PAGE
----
Quite the contrary, they are cheap interventions that cover different levels of the landscape – in the forest at the top of the hill, in the middle of the slope and in the thalweg [6] , they are adjustments in the distribution of land occupation, as in the management of cultures, and can be adopted in both urban and rural areas.

Moreover, due to their nature and the plurality of possible interventions, conservationist practices present results in the short term (eg desilting of springs), medium term (eg terracing) and long term (eg reforestation). These are sustainable solutions, environmental reconstruction , readjustment of human use of the environment.

Logically, these interventions do not cause pollution and represent a recognition that nature is better able to deal with its resources than man.

Decentralization of water collection

Another concept that needs to be explored and disseminated, when we approach the issue of the use of Green Infrastructure and Gray Infrastructure, is the Decentralization of Water Capture for Public Supply supported by the production of water and the use of green infrastructure.

It is, in fact, the strategy of recognizing each hydrographic microbasin as a “ Water Production Unit ” and using green infrastructure to optimize water production in all possible microbasins within a given region, municipality or set. of consumer units and install catchment structures at the outlet [7] of these microbasins.

There are numerous advantages of this model.  Lower cost , lower environmental impact and dilution of the supply risk in case of contamination of a source caused, for example, by a road transport accident of dangerous goods or by the leakage of a polluting product by an industrial unit.

However, perhaps the greatest advantage is that, in the event of a seasonal decrease in the water produced in a given microbasin, a greater number of water abstraction alternatives will be available to compensate for the loss of production in the affected basin.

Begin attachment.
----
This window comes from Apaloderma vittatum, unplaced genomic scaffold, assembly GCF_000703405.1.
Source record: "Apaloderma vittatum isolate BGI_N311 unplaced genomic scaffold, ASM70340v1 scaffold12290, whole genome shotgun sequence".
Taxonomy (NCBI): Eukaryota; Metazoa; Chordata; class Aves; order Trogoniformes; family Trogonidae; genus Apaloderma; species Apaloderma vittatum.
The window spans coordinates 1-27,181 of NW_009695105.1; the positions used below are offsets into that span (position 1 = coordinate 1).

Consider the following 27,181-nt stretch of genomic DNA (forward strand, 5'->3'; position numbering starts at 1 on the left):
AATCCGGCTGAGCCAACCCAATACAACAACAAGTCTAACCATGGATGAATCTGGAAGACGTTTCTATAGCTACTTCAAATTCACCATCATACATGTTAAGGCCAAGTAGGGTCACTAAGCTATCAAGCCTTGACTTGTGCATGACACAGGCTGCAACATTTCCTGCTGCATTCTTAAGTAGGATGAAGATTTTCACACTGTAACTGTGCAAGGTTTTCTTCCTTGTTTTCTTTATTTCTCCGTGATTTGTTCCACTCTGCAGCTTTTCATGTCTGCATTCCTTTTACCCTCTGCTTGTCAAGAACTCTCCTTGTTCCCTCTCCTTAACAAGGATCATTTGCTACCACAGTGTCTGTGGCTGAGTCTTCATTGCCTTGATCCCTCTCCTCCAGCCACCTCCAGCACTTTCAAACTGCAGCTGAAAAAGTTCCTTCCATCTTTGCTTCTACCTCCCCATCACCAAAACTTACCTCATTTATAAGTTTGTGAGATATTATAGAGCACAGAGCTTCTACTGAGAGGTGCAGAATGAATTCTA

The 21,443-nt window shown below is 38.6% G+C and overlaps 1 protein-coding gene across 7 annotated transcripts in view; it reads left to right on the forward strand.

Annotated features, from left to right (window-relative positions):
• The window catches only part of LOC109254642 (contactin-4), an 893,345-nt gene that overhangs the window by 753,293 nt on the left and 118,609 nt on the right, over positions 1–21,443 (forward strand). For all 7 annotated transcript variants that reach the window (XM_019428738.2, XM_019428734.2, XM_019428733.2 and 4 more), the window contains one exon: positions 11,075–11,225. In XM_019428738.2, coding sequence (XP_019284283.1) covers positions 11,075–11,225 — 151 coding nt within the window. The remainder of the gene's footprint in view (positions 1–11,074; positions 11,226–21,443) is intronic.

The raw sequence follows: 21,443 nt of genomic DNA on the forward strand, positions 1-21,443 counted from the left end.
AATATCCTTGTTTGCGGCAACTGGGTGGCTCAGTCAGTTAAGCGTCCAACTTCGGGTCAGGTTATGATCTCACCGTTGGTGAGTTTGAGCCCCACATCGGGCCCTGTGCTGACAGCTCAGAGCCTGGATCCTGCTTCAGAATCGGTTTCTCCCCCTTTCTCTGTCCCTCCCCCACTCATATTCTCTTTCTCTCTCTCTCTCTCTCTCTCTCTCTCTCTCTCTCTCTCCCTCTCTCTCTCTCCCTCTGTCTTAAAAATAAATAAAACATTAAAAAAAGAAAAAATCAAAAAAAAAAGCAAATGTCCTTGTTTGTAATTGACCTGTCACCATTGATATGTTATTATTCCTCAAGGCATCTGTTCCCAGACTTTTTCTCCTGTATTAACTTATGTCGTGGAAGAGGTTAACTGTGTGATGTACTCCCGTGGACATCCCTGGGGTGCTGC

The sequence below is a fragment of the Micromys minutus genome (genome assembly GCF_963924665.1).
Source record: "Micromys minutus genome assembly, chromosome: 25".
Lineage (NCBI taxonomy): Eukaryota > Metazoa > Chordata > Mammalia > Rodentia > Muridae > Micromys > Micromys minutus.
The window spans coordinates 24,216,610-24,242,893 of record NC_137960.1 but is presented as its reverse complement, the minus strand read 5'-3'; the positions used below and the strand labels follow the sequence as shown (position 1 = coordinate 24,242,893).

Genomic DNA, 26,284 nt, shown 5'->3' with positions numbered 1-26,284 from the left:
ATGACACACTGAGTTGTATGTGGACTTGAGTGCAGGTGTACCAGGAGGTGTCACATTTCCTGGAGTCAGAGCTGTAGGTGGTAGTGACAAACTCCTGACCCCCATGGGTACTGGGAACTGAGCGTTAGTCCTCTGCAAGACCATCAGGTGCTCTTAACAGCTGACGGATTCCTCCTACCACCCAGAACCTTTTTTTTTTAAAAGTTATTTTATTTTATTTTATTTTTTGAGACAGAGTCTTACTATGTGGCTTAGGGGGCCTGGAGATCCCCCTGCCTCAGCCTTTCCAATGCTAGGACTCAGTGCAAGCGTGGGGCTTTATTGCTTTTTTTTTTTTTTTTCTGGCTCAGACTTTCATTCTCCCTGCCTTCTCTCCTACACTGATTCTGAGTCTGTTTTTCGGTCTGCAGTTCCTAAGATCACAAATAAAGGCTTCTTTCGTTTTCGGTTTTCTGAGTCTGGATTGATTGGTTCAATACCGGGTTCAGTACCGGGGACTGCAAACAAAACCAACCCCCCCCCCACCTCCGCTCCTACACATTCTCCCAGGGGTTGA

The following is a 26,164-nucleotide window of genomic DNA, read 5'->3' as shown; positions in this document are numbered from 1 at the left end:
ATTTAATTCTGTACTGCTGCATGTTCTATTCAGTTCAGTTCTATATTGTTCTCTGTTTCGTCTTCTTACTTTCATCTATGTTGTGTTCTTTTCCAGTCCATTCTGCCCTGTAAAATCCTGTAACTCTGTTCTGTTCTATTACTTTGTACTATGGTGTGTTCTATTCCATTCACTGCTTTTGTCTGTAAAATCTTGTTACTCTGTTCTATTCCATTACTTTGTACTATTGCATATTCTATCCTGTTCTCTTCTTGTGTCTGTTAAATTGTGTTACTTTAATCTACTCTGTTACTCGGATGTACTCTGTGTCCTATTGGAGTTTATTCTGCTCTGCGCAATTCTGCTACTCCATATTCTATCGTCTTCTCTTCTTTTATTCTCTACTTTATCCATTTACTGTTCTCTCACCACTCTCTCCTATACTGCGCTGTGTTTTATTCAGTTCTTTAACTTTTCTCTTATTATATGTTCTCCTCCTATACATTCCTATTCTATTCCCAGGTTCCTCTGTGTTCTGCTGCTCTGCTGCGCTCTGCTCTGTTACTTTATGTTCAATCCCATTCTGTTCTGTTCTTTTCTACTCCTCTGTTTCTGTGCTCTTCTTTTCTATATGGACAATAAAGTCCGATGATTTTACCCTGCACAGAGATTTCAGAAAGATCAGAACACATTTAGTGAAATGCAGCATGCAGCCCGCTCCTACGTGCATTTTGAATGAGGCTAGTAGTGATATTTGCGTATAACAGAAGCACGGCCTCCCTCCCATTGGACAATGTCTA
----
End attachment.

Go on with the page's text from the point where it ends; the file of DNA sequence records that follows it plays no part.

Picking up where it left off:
Green infrastructure and gray infrastructure: transformative intervention X restorative intervention

In addition to the issue of using Green Infrastructure and Gray Infrastructure, we must consider that nature’s technology is unbeatable for taking care of natural resources.

We need to stop being academically pretentious and unmasking economic interests in order to accept simple solutions. Thus, allowing the water cycle to rebalance itself and continue providing us with the primordial element for life: pure and quality water .

Many new concepts need to be disseminated and adopted so that the sustainable use of water resources can be promoted. Those mentioned in this article give an overview of two profoundly different approaches: one of transformative intervention , the other of restorative and conservationist intervention .

Considering that water is an essential element of nature, sustainability and water self-sufficiency can only come from the correct use of this natural resource. Therefore, reversing the traditional, obtuse approach , which ignores its own limits and the limits of natural systems, requires breaking paradigms and opening up to sustainable ideas and concepts .


Text prepared by Maria Albuquerque,

founder and CEO of Synergia Consultoria Socioambiental,

with consulting by Eduardo Azevedo de Arruda Sampaio.


[1] National Sanitation Information System.

[2] National Water Agency – Atlas Água e Abastecimento Urbano, 2021.

[3]   “Water production is the ability of an area unit to capture, infiltrate and percolate the greatest possible amount of precipitation water and release it (through springs or in the base flow), for the most part, resulting in a flow, throughout the entire extension of the receiving water body, more uniform and in the longest possible period of time”. Calheiros (2020).

[4] Before the rise of human agriculture approximately 10,000 years ago, potatoes were not domesticated. The first archaeological records of potato cultivation are from 8,000 years ago.

[5] Although potatoes produce flowers and seeds, most growers take advantage of their ability to propagate vegetatively through tubers. The cloning of potato plants is also useful to maintain their genetic and phenotypic properties, which allows uniform products to be offered to the market.

[6] Talveque: line of greater depth in the bed of a watercourse.

[7] Outlet: location of a watercourse where all surface runoff generated within a watershed takes place.

SDG6 – Clean water and sanitation
SDG11 – Sustainable cities and communities
SDG12 – Responsible consumption and production